Infrastructure Sector

2022 was a busy year for the infrastructure sector.  The spotlight was well and truly on the Government and its policy making engine.  We saw a steady stream of change last year, with the promise of more coming down the line in 2023.

In this update, we unpack a few of the key themes from 2022 that we anticipate will continue this year.

The Three Waters reform and its layers of complexities

Despite widespread acceptance that change is needed, and the passing of the Water Services Entities Act 2022, the Three Waters reform remains ongoing through the start of 2023 and continues to be highly controversial.

Setting politics aside, the key pressure to successful reform now is time.  It is critical that the new Water Service Entities (WSEs) hit the ground running, but with a 1 July 2024 start date for the WSEs we are running quickly out of time.  While officials are working hard, there remains much to be done, with a degree of urgency.  Good policy takes time and with two bills currently before the Select Committee, and considerable implementation detail still to be developed, time is not on our side.  Alongside a broader policy refocus the government has highlighted that it is considering changes the Three Waters programme.  Any potential changes must be identified quickly so that councils, iwi/Māori and the DIA National Transitional Unit (with the establishment chief executives of the WSEs) can plan with certainty.  This would allow the many governance arrangements and the myriad of guidance and planning documents to be thoroughly developed.

Being an election year will not make it any easier, but 2023 is the year for a short, sharp reconsideration, a change in narrative and a focus on delivery of the reform frameworks if the reforms are to realise their ambition.

The resource management reforms and enabling infrastructure

There was a continued focus on the provision of national direction in the resource management space in 2022.  The need for affordable and diverse housing was a key focus, with councils needing to develop and notify their intensification planning processes to enable housing supply and several housing developments utilising the fast-track consenting process pursuant to the Covid-19 recovery legislation.  In addition, we saw the commencement of the National Policy Statement (NPS) for Highly Productive Land, further discussion around the proposed NPS for Indigenous Biodiversity and further amendments to the NPS for Freshwater Management.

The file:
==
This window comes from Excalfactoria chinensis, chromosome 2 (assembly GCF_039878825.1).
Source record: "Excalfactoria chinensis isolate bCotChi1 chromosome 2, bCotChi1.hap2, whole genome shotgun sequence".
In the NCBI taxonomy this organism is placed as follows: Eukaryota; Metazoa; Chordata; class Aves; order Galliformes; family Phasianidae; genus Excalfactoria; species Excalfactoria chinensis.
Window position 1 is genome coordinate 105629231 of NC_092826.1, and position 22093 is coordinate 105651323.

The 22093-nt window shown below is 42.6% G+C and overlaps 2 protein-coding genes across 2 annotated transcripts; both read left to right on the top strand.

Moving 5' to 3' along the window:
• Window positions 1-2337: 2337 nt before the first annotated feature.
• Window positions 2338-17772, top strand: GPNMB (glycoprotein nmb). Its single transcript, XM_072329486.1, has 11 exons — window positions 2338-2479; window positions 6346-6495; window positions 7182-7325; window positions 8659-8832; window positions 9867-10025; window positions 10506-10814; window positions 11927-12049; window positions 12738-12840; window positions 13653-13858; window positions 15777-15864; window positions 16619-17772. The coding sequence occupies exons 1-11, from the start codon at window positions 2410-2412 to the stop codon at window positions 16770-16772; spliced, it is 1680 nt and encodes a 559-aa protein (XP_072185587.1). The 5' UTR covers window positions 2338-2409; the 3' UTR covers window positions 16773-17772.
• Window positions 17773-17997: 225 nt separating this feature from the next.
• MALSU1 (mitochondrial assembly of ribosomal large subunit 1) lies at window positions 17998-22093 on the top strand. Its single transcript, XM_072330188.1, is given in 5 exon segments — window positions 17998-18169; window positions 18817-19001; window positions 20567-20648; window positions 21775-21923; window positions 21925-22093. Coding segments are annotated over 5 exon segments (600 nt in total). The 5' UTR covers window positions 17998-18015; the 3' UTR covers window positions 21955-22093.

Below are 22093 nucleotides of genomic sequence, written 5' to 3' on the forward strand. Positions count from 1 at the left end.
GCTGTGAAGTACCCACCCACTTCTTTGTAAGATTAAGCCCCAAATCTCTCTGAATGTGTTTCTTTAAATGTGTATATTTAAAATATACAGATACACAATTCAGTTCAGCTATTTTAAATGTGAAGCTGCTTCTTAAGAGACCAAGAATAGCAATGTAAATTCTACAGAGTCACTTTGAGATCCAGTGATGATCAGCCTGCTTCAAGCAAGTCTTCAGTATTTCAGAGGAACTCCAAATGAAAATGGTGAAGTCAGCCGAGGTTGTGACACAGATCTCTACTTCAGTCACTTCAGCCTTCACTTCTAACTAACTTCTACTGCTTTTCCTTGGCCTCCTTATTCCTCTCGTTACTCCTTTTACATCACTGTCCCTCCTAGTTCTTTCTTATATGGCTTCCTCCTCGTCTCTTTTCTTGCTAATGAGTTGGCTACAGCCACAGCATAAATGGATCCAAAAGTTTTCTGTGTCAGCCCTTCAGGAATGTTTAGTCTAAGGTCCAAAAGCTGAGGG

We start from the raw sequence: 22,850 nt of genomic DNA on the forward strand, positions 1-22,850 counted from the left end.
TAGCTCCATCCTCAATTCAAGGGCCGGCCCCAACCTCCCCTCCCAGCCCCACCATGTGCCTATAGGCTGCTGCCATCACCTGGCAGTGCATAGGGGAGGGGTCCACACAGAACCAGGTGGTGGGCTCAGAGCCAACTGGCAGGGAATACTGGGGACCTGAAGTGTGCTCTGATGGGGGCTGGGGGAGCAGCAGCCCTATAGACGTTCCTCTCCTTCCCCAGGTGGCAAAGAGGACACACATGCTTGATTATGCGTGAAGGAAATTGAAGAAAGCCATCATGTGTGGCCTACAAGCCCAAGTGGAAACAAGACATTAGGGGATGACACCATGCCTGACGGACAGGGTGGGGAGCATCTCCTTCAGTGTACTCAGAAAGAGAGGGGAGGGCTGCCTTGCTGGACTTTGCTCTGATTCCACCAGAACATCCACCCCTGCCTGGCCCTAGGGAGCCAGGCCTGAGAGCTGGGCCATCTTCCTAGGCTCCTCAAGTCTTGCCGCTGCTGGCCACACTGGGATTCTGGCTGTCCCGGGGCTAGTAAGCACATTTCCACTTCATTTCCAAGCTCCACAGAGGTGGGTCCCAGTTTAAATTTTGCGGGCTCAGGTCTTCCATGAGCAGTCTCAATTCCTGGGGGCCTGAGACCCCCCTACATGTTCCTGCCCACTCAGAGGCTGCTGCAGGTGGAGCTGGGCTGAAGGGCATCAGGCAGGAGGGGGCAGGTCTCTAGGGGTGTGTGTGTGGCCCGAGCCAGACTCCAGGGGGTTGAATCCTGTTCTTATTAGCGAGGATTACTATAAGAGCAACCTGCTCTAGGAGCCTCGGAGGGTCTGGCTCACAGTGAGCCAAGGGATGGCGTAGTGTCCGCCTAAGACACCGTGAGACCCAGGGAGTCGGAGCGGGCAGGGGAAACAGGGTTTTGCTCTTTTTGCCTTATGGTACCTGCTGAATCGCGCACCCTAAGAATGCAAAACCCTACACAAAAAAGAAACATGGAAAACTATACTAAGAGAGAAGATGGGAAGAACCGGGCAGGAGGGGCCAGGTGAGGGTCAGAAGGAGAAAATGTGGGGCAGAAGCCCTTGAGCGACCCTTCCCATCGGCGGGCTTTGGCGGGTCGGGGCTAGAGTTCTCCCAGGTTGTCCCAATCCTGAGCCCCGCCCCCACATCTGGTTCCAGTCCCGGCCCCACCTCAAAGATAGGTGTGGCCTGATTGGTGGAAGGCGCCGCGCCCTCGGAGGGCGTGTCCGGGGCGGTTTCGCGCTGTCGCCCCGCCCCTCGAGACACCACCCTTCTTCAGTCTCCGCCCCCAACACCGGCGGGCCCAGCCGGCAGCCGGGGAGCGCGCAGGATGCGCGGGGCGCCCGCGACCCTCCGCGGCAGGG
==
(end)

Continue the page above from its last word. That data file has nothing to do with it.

After much anticipation, the Natural and Built Environment and Spatial Planning bills were introduced into Parliament in November 2022 marking an important milestone in the reform of our planning and resource management system.  It has been a busy and exciting start to 2023, with submissions on the bills closing and the select committee process to hear submissions underway.  The final piece to the resource management reforms, the Climate Adaptation bill, is also anticipated this year.

The reform of the Resource Management Act 1991 is a once in a generation opportunity to shape the future of our natural, built and social environment.  Widespread engagement in the process is critically important to ensuring we have a system that delivers on the outcomes sought by the reform and meets the needs of New Zealand now and into the future.

The need for greater fuel resiliency

Last year the Government had to take steps to reduce fuel costs and assure the public that we had enough fuel in the country.  Coincidentally, the Government was considering the country's fuel supply resilience after Refining NZ transitioned Marsden Point Oil Refinery to an import terminal.  As a result of its review, the Government announced a range of initiatives in November aimed at strengthening that resilience.

These initiatives largely adopt the Ministry of Business, Innovation and Employment's (MBIE) policies proposed last year of achieving onshore stock holding of 28 days' cover for diesel and petrol and 24 days’ cover for jet fuel at normal consumption levels.  The Government has not been heavy handed on this issue to limit costs to the industry and consumers.

While the initiatives are an improvement on the status quo, mainly because they mandate importers (from 1 July 2024) to hold a specified amount of fuel onshore, this is only a marginal improvement as it is based on the national average of what they currently already hold (see our views about this here).  However, it does mean that the Government plays a greater role in maintaining an appropriate level of fuel in New Zealand rather than leaving it to fuel suppliers - which is a good thing.

The increased importance of renewable energy and green infrastructure projects

2022 saw a sharp focus on renewable energy in the property and construction sectors, signalling the importance Aotearoa is placing on investing in sustainable infrastructure.  In particular, we have seen an increase in geothermal, wind and solar farm development projects to aid the decarbonisation of our economy.  This includes project financing structures including green loan facilities, securing land rights, commercial construction contracts, and resource management consenting processes.

We anticipate innovation within green infrastructure projects to continue in 2023 and beyond as businesses take a more targeted approach to achieving Aotearoa's climate change and sustainability goals. 


2022 saw a myriad of demands and issues facing the infrastructure sector, and we anticipate 2023 will continue to challenge participants at every stage of infrastructure development.  Aotearoa needs innovation, but with that innovation comes complexities that will challenge many industries, ultimately resulting in a more resilient and sustainable infrastructure sector.